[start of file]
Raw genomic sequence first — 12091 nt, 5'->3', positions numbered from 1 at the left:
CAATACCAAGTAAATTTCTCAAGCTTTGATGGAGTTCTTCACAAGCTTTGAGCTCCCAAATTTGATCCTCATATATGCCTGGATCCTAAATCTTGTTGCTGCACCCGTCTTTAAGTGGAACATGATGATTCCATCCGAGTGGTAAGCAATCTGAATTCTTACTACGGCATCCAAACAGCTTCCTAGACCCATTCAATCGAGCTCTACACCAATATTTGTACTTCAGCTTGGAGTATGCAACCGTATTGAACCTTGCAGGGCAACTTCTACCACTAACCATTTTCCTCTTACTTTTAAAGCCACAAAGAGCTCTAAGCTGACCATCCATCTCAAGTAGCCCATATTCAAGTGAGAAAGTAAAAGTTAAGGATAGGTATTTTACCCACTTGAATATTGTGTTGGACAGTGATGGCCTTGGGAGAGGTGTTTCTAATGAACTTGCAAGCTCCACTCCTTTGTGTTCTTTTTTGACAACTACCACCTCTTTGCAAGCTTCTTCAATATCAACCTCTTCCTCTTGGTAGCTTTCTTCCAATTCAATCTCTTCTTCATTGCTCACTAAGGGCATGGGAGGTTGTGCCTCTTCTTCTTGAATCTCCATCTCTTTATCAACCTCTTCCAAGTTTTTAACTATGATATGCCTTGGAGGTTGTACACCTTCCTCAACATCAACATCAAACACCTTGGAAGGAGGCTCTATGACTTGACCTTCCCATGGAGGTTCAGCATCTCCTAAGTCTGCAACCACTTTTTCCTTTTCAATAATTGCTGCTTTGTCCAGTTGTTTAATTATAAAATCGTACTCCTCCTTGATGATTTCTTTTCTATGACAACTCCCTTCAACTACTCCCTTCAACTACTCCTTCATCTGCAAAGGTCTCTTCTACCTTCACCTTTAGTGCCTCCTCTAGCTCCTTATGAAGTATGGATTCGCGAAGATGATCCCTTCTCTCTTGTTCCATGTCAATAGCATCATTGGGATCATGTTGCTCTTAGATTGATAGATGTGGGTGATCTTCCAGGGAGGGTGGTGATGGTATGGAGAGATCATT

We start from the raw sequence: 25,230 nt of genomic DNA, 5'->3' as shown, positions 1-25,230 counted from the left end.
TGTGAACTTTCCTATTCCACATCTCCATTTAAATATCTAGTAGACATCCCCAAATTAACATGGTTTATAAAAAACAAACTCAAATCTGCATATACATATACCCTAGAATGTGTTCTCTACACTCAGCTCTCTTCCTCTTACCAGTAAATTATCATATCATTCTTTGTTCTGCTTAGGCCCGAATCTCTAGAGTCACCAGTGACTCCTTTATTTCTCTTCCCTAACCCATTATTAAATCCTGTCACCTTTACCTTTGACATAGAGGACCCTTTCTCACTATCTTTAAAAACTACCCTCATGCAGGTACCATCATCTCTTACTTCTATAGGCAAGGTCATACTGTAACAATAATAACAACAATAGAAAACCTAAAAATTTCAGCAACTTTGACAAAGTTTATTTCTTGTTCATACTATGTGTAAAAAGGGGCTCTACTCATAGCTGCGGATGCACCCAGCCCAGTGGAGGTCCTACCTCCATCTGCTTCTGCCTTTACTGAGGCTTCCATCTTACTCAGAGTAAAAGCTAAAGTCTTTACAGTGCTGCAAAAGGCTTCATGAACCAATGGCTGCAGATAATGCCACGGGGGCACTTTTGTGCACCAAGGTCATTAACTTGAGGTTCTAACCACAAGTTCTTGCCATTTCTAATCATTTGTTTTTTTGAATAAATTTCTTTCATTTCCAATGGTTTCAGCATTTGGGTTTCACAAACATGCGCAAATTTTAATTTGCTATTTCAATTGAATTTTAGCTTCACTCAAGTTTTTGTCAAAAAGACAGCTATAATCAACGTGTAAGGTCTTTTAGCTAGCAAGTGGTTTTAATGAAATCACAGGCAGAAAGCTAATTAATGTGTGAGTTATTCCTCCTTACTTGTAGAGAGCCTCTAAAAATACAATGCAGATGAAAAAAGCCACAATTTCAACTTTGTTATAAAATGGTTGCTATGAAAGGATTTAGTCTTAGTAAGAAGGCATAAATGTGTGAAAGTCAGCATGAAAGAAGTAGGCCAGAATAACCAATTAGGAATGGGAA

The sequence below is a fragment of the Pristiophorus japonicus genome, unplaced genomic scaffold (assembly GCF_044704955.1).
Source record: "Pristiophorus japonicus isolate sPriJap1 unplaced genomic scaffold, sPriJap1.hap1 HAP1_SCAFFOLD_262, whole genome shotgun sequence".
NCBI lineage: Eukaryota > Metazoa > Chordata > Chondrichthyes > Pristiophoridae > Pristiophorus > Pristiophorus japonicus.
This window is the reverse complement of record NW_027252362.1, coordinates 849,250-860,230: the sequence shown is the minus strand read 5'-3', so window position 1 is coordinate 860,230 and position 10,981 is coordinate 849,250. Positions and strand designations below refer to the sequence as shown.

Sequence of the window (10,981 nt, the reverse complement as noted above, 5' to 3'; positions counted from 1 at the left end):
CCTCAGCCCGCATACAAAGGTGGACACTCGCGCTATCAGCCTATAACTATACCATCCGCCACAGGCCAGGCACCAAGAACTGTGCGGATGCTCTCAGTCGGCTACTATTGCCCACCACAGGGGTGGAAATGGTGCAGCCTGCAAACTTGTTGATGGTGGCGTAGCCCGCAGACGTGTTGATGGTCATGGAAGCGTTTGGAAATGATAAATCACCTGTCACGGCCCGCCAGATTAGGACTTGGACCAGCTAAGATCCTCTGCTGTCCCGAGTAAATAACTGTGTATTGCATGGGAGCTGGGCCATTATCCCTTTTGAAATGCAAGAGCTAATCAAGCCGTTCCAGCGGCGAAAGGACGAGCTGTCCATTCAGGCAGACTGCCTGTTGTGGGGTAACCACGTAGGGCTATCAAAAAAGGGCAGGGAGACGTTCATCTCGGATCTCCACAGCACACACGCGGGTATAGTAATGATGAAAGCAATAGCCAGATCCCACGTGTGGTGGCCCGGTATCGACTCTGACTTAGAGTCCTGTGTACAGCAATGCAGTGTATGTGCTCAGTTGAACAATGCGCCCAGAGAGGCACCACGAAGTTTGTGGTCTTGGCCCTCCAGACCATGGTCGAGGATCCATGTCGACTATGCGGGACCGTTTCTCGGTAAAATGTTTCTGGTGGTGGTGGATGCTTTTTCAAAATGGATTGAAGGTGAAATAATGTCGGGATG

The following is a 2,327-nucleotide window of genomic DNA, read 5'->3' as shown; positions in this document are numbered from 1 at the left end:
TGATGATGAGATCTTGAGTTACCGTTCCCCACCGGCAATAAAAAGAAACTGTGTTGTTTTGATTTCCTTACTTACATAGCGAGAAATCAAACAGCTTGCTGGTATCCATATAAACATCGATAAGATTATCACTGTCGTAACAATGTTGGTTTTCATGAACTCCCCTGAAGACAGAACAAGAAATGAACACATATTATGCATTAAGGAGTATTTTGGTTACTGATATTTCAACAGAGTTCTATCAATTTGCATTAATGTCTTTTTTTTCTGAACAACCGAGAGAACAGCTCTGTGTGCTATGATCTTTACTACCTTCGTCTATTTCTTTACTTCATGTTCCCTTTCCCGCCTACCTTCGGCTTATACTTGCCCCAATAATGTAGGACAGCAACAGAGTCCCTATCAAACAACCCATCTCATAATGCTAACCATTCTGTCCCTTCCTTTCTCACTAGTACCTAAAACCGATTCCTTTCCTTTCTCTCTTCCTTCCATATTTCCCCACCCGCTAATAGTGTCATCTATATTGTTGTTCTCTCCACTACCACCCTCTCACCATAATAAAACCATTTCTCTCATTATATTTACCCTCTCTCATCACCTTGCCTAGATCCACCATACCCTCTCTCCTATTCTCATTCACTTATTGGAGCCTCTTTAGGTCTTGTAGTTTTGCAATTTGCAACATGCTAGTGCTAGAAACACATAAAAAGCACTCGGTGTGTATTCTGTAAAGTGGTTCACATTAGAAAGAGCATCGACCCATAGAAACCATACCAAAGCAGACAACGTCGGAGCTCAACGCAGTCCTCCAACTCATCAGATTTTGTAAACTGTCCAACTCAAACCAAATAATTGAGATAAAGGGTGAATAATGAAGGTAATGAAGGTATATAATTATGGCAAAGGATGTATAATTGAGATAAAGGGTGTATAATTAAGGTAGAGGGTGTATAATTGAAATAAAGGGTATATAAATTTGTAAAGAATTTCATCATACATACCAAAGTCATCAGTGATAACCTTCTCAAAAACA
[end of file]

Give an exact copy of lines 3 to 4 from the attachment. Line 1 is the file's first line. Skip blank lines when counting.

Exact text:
We start from the raw sequence: 25,230 nt of genomic DNA, 5'->3' as shown, positions 1-25,230 counted from the left end.
TGTGAACTTTCCTATTCCACATCTCCATTTAAATATCTAGTAGACATCCCCAAATTAACATGGTTTATAAAAAACAAACTCAAATCTGCATATACATATACCCTAGAATGTGTTCTCTACACTCAGCTCTCTTCCTCTTACCAGTAAATTATCATATCATTCTTTGTTCTGCTTAGGCCCGAATCTCTAGAGTCACCAGTGACTCCTTTATTTCTCTTCCCTAACCCATTATTAAATCCTGTCACCTTTACCTTTGACATAGAGGACCCTTTCTCACTATCTTTAAAAACTACCCTCATGCAGGTACCATCATCTCTTACTTCTATAGGCAAGGTCATACTGTAACAATAATAACAACAATAGAAAACCTAAAAATTTCAGCAACTTTGACAAAGTTTATTTCTTGTTCATACTATGTGTAAAAAGGGGCTCTACTCATAGCTGCGGATGCACCCAGCCCAGTGGAGGTCCTACCTCCATCTGCTTCTGCCTTTACTGAGGCTTCCATCTTACTCAGAGTAAAAGCTAAAGTCTTTACAGTGCTGCAAAAGGCTTCATGAACCAATGGCTGCAGATAATGCCACGGGGGCACTTTTGTGCACCAAGGTCATTAACTTGAGGTTCTAACCACAAGTTCTTGCCATTTCTAATCATTTGTTTTTTTGAATAAATTTCTTTCATTTCCAATGGTTTCAGCATTTGGGTTTCACAAACATGCGCAAATTTTAATTTGCTATTTCAATTGAATTTTAGCTTCACTCAAGTTTTTGTCAAAAAGACAGCTATAATCAACGTGTAAGGTCTTTTAGCTAGCAAGTGGTTTTAATGAAATCACAGGCAGAAAGCTAATTAATGTGTGAGTTATTCCTCCTTACTTGTAGAGAGCCTCTAAAAATACAATGCAGATGAAAAAAGCCACAATTTCAACTTTGTTATAAAATGGTTGCTATGAAAGGATTTAGTCTTAGTAAGAAGGCATAAATGTGTGAAAGTCAGCATGAAAGAAGTAGGCCAGAATAACCAATTAGGAATGGGAA